I started travelling when I was 18 – throwing a backpack on my back, waving ‘ta-ra’ to my poor parents, and trekking round the world, relishing the new experiences that each day brought. But it took a trip to Africa to truly develop a passion for a destination – getting right to the core of my heart. Luckily for me, I worked in domestic tourism back home, but after many years, I was dying to set up my own business. So, in 2007 my company was born – specializing in tailor-made and small group trips to Africa.
Whilst every visit to Africa reveals something new about each country, my favourite destination is Botswana. It’s a special place with an unusual government policy that restricts the number and size of safari camps. This has developed a high-cost, low-volume model which ensures that tourism gives back – Botswana is one of Africa’s only countries with a free health and education system for its residents.
It’s a privileged safari experience: sundowners overlooking the Okavango Delta, the only interruptions are hippos honking and, perhaps, a lion roaring in the distance; star-gazing from your tent’s private verandah; drifting through the Delta in a dugout canoe; the thrill of seeing a herd of elephants cross the Chobe River right in front of your boat!
Anyone can say they are passionate about a destination, but for me, what makes the difference when talking to a client about Botswana is the ability to explain the amazing phenomenon that is the Okavango Delta: how the rains which start in Angola gradually creep down into Botswana over several months, bringing the flood that then makes the grasses nutritious, feeds the Delta, and brings about the game movements into various parts of the Delta – with, of course, predators close behind. For birders, it’s about explaining the best time of year to catch the Carmine Bee Eaters, or the best camp to visit a well-stocked heronry at birding migration time. For adventure seekers, knowing about the best time of year for quad biking on the Makgadigadi Pans, or for sheer volume of game, where and when to see the zebra migration in the Pans, and the huge herds of elephant and buffalo in the Chobe National Park areas. Then, for a unique – and time limited – insight into the plight of the Kalahari Bushmen, and to witness first hand tribal survival skills, the likes of which are surely dying out on our planet – a visit to the Kalahari area is an absolute must.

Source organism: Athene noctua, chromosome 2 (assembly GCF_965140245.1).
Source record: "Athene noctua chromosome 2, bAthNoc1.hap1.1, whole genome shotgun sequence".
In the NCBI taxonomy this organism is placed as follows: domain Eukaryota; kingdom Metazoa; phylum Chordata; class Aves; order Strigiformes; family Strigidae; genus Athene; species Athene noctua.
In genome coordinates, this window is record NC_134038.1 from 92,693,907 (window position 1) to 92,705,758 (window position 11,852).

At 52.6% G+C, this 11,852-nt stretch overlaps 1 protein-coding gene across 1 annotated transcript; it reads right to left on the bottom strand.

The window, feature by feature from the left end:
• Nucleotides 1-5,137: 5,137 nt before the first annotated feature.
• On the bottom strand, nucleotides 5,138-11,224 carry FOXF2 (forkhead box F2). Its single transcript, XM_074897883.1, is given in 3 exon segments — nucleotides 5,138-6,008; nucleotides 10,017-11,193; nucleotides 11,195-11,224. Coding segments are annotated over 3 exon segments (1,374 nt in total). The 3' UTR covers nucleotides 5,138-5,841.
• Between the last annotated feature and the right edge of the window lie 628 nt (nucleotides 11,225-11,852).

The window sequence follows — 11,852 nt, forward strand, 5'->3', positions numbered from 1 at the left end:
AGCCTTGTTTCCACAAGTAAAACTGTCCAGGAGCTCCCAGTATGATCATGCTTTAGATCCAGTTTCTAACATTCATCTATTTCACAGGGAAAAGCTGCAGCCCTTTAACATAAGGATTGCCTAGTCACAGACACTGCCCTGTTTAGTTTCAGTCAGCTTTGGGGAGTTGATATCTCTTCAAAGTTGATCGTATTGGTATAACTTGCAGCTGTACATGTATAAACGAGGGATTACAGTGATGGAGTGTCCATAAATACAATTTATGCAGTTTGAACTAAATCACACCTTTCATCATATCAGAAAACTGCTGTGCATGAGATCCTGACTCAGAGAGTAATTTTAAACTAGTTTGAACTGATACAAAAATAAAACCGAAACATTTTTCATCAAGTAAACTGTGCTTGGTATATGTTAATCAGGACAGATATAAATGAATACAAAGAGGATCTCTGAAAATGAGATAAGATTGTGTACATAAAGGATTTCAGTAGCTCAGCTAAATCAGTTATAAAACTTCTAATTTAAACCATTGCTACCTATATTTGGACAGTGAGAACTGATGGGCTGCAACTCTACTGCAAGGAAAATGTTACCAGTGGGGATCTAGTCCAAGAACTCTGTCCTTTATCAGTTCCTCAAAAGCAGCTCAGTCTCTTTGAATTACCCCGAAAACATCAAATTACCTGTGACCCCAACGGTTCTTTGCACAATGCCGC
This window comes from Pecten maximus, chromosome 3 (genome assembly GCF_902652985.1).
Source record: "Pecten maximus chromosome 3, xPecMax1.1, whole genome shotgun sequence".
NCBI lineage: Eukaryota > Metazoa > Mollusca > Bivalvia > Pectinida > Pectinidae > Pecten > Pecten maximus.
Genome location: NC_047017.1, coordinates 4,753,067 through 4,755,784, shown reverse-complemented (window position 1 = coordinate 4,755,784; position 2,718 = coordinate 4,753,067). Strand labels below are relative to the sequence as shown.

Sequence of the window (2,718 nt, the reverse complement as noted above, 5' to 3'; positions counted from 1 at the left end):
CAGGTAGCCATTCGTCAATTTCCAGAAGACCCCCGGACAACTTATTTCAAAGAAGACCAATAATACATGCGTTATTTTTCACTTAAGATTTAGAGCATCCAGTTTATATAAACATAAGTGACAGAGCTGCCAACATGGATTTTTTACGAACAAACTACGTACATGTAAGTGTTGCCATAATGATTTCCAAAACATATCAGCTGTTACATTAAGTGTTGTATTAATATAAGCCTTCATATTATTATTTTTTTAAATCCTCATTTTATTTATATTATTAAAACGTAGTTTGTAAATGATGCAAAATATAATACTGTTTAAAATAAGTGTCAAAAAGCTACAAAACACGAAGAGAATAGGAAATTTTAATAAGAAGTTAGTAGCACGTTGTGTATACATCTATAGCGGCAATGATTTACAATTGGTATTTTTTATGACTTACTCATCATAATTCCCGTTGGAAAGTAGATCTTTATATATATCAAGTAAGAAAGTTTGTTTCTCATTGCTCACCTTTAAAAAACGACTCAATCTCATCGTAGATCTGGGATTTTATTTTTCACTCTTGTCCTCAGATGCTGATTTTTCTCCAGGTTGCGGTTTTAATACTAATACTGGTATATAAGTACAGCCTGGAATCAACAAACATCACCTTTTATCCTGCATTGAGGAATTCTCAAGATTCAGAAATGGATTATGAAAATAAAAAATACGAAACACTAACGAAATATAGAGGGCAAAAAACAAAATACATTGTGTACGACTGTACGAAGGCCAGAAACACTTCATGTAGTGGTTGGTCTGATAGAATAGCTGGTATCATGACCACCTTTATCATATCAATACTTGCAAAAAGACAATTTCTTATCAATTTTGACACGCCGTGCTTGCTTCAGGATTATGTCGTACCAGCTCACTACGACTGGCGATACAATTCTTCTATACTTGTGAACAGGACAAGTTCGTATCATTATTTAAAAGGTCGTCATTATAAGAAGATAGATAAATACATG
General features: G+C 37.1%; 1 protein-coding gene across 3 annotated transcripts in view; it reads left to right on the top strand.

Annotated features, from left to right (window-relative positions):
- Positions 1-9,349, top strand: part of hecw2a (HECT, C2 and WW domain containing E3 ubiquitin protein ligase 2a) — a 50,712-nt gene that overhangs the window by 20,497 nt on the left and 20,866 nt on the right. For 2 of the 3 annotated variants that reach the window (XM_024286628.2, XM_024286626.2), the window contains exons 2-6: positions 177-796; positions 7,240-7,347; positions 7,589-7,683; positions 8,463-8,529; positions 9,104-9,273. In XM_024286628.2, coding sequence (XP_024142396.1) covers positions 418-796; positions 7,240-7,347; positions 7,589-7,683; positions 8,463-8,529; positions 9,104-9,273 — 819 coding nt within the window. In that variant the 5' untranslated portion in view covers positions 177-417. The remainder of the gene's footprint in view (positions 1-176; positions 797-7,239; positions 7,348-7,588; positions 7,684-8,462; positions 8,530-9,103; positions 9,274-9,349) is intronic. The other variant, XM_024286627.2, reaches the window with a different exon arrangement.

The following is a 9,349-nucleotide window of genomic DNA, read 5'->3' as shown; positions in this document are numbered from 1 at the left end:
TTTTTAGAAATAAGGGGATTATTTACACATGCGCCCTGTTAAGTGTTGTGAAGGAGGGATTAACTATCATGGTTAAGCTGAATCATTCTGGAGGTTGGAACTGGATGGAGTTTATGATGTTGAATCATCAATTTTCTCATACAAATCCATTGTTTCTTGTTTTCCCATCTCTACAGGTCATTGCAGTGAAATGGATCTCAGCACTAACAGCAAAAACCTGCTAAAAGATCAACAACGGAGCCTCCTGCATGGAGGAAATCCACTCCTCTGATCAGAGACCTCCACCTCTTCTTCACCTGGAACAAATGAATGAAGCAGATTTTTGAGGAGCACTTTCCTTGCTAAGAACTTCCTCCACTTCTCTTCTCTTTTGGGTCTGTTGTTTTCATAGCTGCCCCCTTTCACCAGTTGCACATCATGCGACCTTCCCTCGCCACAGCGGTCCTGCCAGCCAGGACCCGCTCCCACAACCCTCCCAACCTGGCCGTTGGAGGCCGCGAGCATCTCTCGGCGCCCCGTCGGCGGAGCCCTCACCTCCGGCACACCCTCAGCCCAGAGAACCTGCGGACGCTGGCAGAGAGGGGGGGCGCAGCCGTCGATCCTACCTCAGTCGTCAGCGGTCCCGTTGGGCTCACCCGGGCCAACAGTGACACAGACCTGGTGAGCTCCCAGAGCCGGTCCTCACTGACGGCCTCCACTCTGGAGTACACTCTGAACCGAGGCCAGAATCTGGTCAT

For me, designing safaris to Botswana is a thrill: getting to the nitty gritty of a traveller’s expectations, explaining the differences between the seasons and areas, and then creating a unique itinerary that will leave them with a raw, lasting impression of survival – wildlife and human, and a sense of excitement that they have experienced something truly special, is what fulfils me.Based in: United Kingdom
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